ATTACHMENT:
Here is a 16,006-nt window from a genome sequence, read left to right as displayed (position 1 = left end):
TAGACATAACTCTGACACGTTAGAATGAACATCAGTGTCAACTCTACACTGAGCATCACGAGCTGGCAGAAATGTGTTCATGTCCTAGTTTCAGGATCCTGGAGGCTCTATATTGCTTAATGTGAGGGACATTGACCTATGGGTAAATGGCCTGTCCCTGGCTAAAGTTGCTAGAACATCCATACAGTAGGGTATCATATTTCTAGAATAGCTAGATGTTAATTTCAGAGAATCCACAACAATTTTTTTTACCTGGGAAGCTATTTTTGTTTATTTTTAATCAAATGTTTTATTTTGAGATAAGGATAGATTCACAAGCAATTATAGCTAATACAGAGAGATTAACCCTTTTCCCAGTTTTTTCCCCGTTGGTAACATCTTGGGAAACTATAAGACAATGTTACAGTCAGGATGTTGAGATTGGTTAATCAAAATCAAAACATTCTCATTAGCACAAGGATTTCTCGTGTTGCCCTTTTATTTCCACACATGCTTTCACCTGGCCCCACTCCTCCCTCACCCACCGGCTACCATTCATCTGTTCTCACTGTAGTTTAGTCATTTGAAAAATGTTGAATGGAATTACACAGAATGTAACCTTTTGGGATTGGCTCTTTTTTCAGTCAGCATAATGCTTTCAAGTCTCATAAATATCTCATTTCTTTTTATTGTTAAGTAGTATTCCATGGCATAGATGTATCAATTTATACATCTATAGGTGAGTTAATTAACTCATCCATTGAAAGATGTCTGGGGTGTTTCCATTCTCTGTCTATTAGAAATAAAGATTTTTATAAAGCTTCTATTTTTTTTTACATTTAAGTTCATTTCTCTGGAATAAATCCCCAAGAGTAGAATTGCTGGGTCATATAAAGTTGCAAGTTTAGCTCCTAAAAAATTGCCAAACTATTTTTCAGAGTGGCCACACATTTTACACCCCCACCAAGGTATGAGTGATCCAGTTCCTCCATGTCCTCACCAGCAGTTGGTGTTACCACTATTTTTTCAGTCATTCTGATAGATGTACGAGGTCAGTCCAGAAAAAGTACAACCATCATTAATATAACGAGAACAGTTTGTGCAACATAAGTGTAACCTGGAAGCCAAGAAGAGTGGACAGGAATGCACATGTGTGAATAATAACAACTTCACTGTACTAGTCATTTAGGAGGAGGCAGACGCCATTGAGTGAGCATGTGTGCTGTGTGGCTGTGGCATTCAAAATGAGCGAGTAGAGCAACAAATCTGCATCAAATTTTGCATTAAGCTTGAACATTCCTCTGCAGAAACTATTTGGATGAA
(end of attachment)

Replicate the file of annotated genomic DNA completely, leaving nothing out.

Here is a 16,006-nt window from a genome sequence, read left to right as displayed (position 1 = left end):
TAGACATAACTCTGACACGTTAGAATGAACATCAGTGTCAACTCTACACTGAGCATCACGAGCTGGCAGAAATGTGTTCATGTCCTAGTTTCAGGATCCTGGAGGCTCTATATTGCTTAATGTGAGGGACATTGACCTATGGGTAAATGGCCTGTCCCTGGCTAAAGTTGCTAGAACATCCATACAGTAGGGTATCATATTTCTAGAATAGCTAGATGTTAATTTCAGAGAATCCACAACAATTTTTTTTACCTGGGAAGCTATTTTTGTTTATTTTTAATCAAATGTTTTATTTTGAGATAAGGATAGATTCACAAGCAATTATAGCTAATACAGAGAGATTAACCCTTTTCCCAGTTTTTTCCCCGTTGGTAACATCTTGGGAAACTATAAGACAATGTTACAGTCAGGATGTTGAGATTGGTTAATCAAAATCAAAACATTCTCATTAGCACAAGGATTTCTCGTGTTGCCCTTTTATTTCCACACATGCTTTCACCTGGCCCCACTCCTCCCTCACCCACCGGCTACCATTCATCTGTTCTCACTGTAGTTTAGTCATTTGAAAAATGTTGAATGGAATTACACAGAATGTAACCTTTTGGGATTGGCTCTTTTTTCAGTCAGCATAATGCTTTCAAGTCTCATAAATATCTCATTTCTTTTTATTGTTAAGTAGTATTCCATGGCATAGATGTATCAATTTATACATCTATAGGTGAGTTAATTAACTCATCCATTGAAAGATGTCTGGGGTGTTTCCATTCTCTGTCTATTAGAAATAAAGATTTTTATAAAGCTTCTATTTTTTTTTACATTTAAGTTCATTTCTCTGGAATAAATCCCCAAGAGTAGAATTGCTGGGTCATATAAAGTTGCAAGTTTAGCTCCTAAAAAATTGCCAAACTATTTTTCAGAGTGGCCACACATTTTACACCCCCACCAAGGTATGAGTGATCCAGTTCCTCCATGTCCTCACCAGCAGTTGGTGTTACCACTATTTTTTCAGTCATTCTGATAGATGTACGAGGTCAGTCCAGAAAAAGTACAACCATCATTAATATAACGAGAACAGTTTGTGCAACATAAGTGTAACCTGGAAGCCAAGAAGAGTGGACAGGAATGCACATGTGTGAATAATAACAACTTCACTGTACTAGTCATTTAGGAGGAGGCAGACGCCATTGAGTGAGCATGTGTGCTGTGTGGCTGTGGCATTCAAAATGAGCGAGTAGAGCAACAAATCTGCATCAAATTTTGCATTAAGCTTGAACATTCCTCTGCAGAAACTATTTGGATGAA